Seeking to freshen up his central midfield, Rodgers made some calls about Sahin, about his suitability, drawing on his contacts in the game. He particularly called on his friendship with Sahin’s Real Madrid manager, Jose Mourinho, an ally from their time at Chelsea.
Mourinho is loyal to his disciples, proffering advice and in this case a loan star also coveted by Arsene Wenger. Leaving aside any amusement Mourinho might have drawn from Wenger being snubbed, Mourinho wanted to help somebody whose career he has always nurtured.
Rodgers impressed at Swansea City last season, winning games and friends with his possession game, finishing an admirable 11th, but Liverpool is a real step up in level of expectation and rebuilding.
Some fans were inevitably sceptical at the appointment of such an inexperienced manager, the doubts thickening in the wake of last week’s embarrassment at West Brom, but they will have heard and noted the supportive testimony of Mourinho for Rodgers.
Liverpool fans have rarely engaged positively with Mourinho, following Carling Cup scrapes and Champions League ghost-goals, but the approval of such a serial trophy-collector as Mourinho still carries significant weight. “He was a young coach with lots of desire to learn,’’ Mourinho recalled of Rodgers’ input at the Bridge and Cobham.
“But he was also a coach with ideas, who was ready not just to listen but also to communicate and share.” So here was a callow coach with the self-belief to voice his own opinions on how the game should be played, an apprentice confident enough to speak up in the presence of such a distinguished master.
Still only 39, Rodgers has always had faith in his own abilities, a quality he will need during the difficult months ahead as he bends Liverpool to his own tactical will.
Sahin’s style reflects the possession game Rodgers attempts to instil at Anfield.
“It’s a great opportunity to bring in a top technician,’’ he observed of the Turkish international. “He’s a master technician and that’s something important, that I’ve got players who can cope with the game.
“I will always carry more midfielders than probably most. I will try to carry five or six central midfielders because we always play with three. That’s the key part of our team. We have to command the game, dictate the tempo of the game and need to ensure that area is as fresh as we possibly can.” Pass and move is hardly an alien culture to a club that once boasted Alan Hansen, Graeme Souness and Kenny Dalglish but there will be teething problems with the current crop, particularly in defence where Martin Skrtel and Daniel Agger have already been caught out.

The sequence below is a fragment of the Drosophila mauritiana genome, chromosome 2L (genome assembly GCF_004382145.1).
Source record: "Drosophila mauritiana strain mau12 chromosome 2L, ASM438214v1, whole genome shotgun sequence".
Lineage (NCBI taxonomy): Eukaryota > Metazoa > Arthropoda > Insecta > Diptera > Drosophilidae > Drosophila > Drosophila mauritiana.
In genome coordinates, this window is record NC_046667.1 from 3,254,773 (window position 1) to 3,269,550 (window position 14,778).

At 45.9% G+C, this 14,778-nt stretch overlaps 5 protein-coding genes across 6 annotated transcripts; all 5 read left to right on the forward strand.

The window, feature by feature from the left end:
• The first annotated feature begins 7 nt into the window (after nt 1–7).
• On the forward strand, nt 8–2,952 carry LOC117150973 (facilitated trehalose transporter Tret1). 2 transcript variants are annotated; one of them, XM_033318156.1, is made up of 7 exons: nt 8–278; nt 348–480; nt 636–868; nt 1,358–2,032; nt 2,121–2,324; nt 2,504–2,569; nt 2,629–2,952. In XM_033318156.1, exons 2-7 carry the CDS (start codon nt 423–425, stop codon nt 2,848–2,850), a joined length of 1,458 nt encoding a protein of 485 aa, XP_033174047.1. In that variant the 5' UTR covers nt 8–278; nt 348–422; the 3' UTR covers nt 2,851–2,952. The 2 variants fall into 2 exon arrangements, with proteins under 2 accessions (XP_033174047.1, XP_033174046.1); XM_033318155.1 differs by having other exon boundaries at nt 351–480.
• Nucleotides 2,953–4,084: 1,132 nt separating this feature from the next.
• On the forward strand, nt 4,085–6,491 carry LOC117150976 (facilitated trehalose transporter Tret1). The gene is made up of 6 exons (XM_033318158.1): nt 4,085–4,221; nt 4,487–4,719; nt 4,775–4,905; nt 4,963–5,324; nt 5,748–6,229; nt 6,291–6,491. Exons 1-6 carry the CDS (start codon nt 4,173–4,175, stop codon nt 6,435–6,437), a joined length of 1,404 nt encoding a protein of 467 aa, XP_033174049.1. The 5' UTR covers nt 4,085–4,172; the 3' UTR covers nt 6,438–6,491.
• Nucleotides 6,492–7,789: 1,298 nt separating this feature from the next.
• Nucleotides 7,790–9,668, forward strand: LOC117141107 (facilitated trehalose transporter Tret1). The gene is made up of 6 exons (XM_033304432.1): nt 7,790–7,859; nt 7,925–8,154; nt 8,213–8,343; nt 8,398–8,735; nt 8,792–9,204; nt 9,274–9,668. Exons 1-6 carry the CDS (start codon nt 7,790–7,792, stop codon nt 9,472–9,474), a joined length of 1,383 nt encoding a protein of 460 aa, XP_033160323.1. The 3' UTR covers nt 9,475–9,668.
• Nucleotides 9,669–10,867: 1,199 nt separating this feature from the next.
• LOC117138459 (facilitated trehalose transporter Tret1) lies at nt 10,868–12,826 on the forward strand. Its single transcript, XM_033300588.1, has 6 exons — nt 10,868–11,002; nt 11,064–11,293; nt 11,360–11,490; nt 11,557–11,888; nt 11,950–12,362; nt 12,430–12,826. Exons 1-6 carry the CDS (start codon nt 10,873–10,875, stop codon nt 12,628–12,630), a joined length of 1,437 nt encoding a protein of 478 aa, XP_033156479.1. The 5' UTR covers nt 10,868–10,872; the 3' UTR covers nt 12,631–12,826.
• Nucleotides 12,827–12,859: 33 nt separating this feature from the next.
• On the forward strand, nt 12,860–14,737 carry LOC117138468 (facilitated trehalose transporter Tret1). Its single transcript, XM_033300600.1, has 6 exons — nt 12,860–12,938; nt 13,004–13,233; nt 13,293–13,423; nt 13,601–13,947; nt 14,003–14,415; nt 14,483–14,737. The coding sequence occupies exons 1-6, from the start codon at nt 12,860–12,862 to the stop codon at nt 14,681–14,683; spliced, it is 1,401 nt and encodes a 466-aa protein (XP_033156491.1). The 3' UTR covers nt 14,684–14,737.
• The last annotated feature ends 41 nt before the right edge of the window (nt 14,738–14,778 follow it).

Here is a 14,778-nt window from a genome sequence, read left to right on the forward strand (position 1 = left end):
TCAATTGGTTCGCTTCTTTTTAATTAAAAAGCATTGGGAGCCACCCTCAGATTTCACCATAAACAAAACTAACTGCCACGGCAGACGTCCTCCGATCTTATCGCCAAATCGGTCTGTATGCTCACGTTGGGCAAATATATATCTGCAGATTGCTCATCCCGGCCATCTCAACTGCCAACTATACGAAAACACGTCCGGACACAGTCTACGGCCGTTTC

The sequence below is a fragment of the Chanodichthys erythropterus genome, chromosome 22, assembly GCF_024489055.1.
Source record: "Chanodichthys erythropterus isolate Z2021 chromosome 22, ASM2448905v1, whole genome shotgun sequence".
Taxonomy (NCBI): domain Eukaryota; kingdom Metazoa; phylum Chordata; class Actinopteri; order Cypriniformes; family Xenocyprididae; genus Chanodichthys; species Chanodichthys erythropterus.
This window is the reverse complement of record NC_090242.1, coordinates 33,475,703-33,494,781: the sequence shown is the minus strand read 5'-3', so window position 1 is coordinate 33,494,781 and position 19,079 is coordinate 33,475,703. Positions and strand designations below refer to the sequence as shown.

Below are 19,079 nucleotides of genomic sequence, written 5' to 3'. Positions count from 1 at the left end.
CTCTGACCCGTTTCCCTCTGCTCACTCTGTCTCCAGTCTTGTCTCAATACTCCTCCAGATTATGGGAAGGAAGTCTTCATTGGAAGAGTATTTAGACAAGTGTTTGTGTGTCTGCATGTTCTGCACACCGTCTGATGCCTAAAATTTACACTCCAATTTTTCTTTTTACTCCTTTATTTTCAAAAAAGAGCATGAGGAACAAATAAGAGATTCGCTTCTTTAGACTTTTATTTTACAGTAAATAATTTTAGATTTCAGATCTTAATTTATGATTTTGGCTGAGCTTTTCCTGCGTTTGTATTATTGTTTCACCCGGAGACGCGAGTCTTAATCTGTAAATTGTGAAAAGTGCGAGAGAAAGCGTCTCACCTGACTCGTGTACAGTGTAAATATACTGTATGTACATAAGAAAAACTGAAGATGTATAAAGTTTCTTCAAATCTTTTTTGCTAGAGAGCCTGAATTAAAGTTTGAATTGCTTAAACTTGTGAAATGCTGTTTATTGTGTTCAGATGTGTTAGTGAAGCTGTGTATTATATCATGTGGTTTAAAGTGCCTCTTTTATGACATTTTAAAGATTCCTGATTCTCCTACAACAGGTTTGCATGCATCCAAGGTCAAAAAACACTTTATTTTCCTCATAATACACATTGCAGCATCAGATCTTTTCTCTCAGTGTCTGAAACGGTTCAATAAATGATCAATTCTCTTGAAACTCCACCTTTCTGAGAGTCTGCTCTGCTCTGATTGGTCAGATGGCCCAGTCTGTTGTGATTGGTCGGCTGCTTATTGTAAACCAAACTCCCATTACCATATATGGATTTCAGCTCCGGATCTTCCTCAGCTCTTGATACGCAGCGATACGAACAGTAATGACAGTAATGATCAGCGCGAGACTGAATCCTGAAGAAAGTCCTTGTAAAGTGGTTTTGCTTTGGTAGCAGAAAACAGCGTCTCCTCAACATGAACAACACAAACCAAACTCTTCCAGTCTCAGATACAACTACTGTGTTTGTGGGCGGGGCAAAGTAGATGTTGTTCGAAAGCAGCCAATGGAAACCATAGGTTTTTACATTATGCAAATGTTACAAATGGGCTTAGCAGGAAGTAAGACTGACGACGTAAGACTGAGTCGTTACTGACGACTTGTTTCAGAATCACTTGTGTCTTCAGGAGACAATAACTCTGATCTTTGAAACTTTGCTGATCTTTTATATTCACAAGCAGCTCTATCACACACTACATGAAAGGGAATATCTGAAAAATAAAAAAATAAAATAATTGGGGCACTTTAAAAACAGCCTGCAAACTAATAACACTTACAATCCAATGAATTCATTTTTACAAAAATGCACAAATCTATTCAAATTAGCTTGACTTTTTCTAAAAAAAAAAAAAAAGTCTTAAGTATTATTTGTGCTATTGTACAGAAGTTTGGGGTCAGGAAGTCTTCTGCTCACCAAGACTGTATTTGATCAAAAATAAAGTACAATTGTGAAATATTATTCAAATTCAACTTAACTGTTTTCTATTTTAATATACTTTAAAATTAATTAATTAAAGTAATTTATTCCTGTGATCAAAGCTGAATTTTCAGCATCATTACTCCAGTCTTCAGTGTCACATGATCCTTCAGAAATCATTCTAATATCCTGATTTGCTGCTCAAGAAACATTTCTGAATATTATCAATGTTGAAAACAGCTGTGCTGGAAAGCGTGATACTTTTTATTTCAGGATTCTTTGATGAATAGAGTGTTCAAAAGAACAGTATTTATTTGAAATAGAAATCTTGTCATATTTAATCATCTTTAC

Patience is required. Liverpool’s owners, Fenway Sports Group, stand strongly behind their manager, and will back him if he walks through a storm of poor results and unconvincing performances.
For all their love of Kenny Dalglish, Liverpool fans know how much work is required on the team and squad. Rodgers’ main issue must be to keep the players fully committed to his plans, including the more measured build-up and the changing in marking systems at set-pieces. Certain players like Andy Carroll, probably Charlie Adam and Jay Spearing, are clearly not in Rodgers’ thoughts so the dressing-room dynamic has an inherent tension.
Rodgers is that combination of steely glint in the eye, engaging humour and honesty. “I promise players three things,’’ the Irishman reflected of his talks with Sahin. “The first is my communication. I won’t bluff players, I’ll be totally honest and open with them.
"The second is that they’ll become better, that the quality of work will improve them as players.
"Thirdly I promise ambition. I want to be the very, very best I possibly can. I grew from nothing into something through sheer ambition and work and determination. If they don’t go for that I’ll just take out my guitar and sing some Irish songs!” He should hear a familiar tune on Sunday with The Fields of Anfield Road.
Getting Liverpool’s players in harmony with their new tactical notes will take longer.